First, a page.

LONDON, 26 April 1940
[On 18 April Bruce reported the landing in Norway of substantial numbers of Allied troops in an attempt to counter the German invasion (see cablegram 255 on file AA: A981, Europe 30, ii). It quickly became apparent that the Allies would find it difficult to dislodge the Germans, but at meetings on 22 and 23 April the Supreme War Council nevertheless decided that 'to deprive Germany of iron ore supplied from Sweden should be a main objective of Allied policy, and having regard to the effect which an Allied success in Scandinavia would have on world opinion, the campaign in Norway should be prosecuted with the utmost vigour'. (See cablegram Z60 from U.K. Dominions Secretary to U.K. High Commissioner in Australia, 25 April 1940, on file AA: A1608, I41/1/2.) Narvik as the winter port for the export of Swedish iron ore and Trondheim as the key to control of central Norway and a base for future operations in southern Norway were seen as the two areas the Allies needed to recapture.]
After a full recital of the Naval, Military and Air developments in Norway, the greater part of which are recorded in the D.W.
cables  and which it is unnecessary therefore to repeat, Eden  told us that the War Cabinet had that morning practically come to the decision that there was no alternative but to evacuate the forces north and south of Trondheim and abandon the attempts to take it.
The reason for this is the inadequacy of the bases at Namsos and Aandalsnes and to [sic] the fact that owing to intensive air bombardment by the Germans the limited facilities at these ports had been practically destroyed.
This created a position which rendered difficult even the supply of the troops already landed and made impossible large scale landings of further troops to reinforce those already there.
The other factor in the situation is that owing to the lack of an air base it is impossible to challenge the German air supremacy at the moment. This creates an almost intolerable position for the troops already operating against Trondheim. This statement was given to us more or less as if it were an ordinary announcement but to my mind it is one of transcending seriousness. I proceeded to outline what I believed its effects would be. These, I suggested, would be of almost incalculable seriousness. To withdraw would be regarded as a major reverse for the Allied cause, and had to be considered from the point of view of its reaction upon our own people; upon the Dominions, and upon neutral opinion throughout the world. To the people of Britain it would come as a tremendous shock particularly having regard to the optimistic statement which had been made, when Hitler embarked upon this adventure, by the Prime Minister  and Winston Churchill.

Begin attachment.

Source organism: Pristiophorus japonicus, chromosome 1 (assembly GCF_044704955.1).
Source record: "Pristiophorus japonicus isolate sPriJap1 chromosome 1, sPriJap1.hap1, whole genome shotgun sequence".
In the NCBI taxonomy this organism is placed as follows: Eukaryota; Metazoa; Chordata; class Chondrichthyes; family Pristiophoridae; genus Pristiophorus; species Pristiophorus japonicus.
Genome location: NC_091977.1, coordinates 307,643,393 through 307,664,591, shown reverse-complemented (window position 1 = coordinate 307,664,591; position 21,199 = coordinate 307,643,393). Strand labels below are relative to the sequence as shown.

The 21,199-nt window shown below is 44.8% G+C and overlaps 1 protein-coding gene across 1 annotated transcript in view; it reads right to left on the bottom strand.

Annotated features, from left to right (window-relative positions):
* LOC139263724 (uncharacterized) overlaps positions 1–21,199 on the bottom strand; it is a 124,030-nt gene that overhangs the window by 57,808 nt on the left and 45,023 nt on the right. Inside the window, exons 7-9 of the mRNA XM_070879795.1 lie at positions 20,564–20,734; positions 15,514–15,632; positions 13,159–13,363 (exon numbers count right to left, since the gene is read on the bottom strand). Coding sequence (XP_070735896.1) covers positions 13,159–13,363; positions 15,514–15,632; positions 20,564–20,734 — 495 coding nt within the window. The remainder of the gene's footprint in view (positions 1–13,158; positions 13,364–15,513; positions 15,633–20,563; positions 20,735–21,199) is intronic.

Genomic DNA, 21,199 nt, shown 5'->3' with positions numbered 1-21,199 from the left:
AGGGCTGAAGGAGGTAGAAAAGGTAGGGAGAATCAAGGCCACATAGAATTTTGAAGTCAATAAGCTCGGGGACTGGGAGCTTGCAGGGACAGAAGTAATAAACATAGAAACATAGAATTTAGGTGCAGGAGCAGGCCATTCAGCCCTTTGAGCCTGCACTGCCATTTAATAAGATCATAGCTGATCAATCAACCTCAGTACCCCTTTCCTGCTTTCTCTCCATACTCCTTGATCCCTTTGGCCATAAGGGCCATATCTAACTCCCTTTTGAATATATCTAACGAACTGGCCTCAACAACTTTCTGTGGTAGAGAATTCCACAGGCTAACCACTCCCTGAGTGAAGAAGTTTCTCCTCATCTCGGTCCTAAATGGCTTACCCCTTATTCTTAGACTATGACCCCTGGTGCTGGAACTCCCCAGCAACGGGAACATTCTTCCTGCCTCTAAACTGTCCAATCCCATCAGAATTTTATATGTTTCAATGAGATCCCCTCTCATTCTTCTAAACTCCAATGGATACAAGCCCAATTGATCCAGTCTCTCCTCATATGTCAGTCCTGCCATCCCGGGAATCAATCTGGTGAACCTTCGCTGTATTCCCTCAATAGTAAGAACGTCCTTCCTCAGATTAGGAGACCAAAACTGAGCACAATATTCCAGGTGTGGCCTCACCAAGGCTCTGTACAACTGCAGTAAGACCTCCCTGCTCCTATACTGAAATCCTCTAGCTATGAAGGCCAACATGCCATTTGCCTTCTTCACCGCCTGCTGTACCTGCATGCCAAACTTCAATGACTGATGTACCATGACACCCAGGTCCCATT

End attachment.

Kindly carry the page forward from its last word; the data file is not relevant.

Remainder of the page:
The reaction would be so strong that it might well cause a political crisis of the first magnitude. In the Dominions it could not fail to have the effect of causing grave doubts as to the conduct of the war by the United Kingdom Government.
In all neutral countries it would be regarded as a disastrous reverse and it seemed to me that it would almost inevitably lead to Italy coming into the war, and a slide of all the Balkan and Danubian countries.
I stressed that in all these countries the Allied action in Norway was being taken as a test of the Allies' capacity to do anything effective against the German onward march.
In view of the devastating effect which the withdrawal would have I urged strenuously the matter should be reconsidered and I asked were it not possible even now on a bold naval action to force the position by a frontal attack against Trondheim.
Eden's attitude was that I was rather over-painting the picture of the seriousness of what was contemplated and he held out no hope that the position could be reviewed.
I went on stressing my apprehension with regard to the decision, but it was apparent that we could get nowhere at the High Commissioners meeting that [sic] I eventually abandoned my efforts.
Waterson , I think, shared my apprehension, but gave very little support.